secretary brief aring reporters later, around 7:00 p.m. eastern. we'll be anxious to hear what she has to say about the new president and new vice president are actually doing. the president signing all of these exec tib ord herbs today. reversals of several policieses put forward by the former president trump. our senior white house correspondent phil mattingly joins us now. congratulations to you as well. i take it this is your first live shot as our senior white house correspondent? >> reporter: right, wolf. just about 12 hours ago in the capitol. moving back to the white house. look, i think -- this moment underscores how quickly the biden administration kicks into gear. kaitlan laid out some details, you want to talk about what the biden team and president will do in a couple of hours when he sits down and starts signing executive accesses, mem morandas well. halting border wall construction, talking ditch buckets of issues i think you'll see the administration push
forward on over the course of the next couple of days and weeks. not just on the executive actions front but on the legislative front as well and why it's important to pay attention what's going to happen at 5:15 in the oval office when the president sits down to actually take these actions. you're going to see actions on the economy. whether continuing eviction moratoriums, rental evictions, masking inside federal buildings which the federal government has ability to institute on its own. things in that wrarea as well. racial equity the administration wants to talk about but there are limits to what the administration can do. while you'll see over the course of the next couple of days the administration try best they can with executive action through their federal authority to move forward on these buckets trying to address the multiple crises the president is facing coming into office, also you need to pay attention to the legislative work. kaitlan talked $1.9 trillion stimulus proposal already on the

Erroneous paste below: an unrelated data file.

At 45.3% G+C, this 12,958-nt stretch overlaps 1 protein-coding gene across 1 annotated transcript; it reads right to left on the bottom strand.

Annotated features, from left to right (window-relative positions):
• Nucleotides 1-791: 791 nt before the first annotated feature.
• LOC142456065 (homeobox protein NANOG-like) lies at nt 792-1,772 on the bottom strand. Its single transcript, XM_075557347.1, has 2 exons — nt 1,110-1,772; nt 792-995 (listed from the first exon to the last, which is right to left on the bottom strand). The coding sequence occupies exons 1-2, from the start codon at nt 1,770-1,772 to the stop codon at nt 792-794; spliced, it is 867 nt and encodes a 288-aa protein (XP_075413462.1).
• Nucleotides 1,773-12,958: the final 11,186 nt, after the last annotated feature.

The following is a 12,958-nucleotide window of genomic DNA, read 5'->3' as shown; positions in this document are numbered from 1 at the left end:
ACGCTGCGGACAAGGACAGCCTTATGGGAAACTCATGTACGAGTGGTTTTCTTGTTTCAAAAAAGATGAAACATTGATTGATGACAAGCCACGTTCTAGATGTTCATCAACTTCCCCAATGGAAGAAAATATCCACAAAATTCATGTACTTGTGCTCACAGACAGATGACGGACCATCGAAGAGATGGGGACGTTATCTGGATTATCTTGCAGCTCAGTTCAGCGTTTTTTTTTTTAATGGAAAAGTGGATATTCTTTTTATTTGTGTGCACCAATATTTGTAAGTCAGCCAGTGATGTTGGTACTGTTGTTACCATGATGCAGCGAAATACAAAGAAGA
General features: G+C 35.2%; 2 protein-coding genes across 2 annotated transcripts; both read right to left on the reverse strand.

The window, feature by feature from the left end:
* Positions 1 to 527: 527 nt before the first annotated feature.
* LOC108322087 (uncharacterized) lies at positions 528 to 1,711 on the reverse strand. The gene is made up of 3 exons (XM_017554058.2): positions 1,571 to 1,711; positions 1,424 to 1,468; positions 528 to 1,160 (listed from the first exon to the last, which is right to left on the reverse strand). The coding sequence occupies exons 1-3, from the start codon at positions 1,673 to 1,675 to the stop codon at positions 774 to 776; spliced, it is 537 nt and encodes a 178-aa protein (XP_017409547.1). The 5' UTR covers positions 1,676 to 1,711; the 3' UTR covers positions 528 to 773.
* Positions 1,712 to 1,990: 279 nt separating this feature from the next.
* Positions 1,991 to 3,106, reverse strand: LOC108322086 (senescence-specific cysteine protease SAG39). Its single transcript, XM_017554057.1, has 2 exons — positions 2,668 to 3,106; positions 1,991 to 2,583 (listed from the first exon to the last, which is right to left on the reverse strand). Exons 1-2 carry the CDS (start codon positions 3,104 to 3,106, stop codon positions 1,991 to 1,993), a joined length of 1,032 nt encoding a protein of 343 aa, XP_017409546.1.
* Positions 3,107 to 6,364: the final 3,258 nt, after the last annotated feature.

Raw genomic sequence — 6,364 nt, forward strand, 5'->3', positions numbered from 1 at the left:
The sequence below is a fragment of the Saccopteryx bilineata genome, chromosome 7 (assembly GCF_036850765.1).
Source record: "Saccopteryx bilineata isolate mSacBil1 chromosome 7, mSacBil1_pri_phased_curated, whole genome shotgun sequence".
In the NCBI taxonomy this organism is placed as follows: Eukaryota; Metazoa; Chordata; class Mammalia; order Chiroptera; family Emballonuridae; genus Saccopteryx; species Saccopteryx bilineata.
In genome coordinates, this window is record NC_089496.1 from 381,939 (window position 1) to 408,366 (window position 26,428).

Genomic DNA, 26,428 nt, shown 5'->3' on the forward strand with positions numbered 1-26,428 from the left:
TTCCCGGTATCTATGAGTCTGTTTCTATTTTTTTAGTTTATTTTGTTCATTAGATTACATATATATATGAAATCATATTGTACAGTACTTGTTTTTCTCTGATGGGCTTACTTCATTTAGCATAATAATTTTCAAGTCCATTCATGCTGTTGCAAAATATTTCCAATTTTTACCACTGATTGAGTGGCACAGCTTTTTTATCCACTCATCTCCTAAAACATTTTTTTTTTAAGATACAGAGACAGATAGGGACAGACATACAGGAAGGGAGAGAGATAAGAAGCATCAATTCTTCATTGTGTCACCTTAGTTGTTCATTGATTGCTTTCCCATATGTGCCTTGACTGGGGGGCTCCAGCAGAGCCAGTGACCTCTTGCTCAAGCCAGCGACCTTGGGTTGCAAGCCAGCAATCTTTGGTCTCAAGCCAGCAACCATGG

table. a significant overhaul of the immigration system putting on the table as well. keep a close eye on those. if you talk to biden advisers they acknowledge there are things from day one, reversing president trump's efforts to addressing issues they think they can control off the bat and acknowledge there is significant work to be done and a lot of the work only can be done legislatively, wolf. >> phil mattingly, new senior white house correspondent. congratulations to you. putting together a truly excellent white house correspondent team. the motorcade has now crossed the memorial bridge heading towards right now arlington national cemetery. john, so significant. the first thing he's doing after this ceremony, the swearing-in ceremony, first thing the president wanted to do, go to arlington cemetery and
tomb of the unknown soldier. >> you see them crossing from the nation's capitol over to arlington, virginia, a sacred place. an amazing testamentance tribute, shrine to american heroes. so joe biden, a., trying to show that message of unity with president bush, president clinton and president obama. flee former presidents, three former commander-in-chiefs appearing with him taking part in the very important message he's trying to project today, the new president. let's try to bring the country together in the middle of this pandemic. in a time of a great political divide. let's at least try. then, of course, you mentioned. this morning those troops woke um with donald trump as commander-in-chief. joe biden is commander in chief now. he lost his son obviously after, beau biden dieing's brain cancer serving in the delaware national guard. this a very important out of the box early hours signal of respect to the troops, respect
to tradition and respect to heroes from the new president. >> perspective from doug brinkley, presidential his historian. give a sense how significant, a., this day is and what the new president and new vice president are doing right now? >> well, it's the exact right thing to do. i mean, in the inaugural address joe biden talk and arlington being a sacred ground and indeed it is. he inferred we're never going to give up that sacred ground, always going to remember our war heroes. to go witthere with all the for presidents by hi side is meaning. it's jimmy carter not there, but i thought very important at the beginning of the inaugural to invoke jimmy carter, very ill but still wily and here he is with bill clinton, barack obama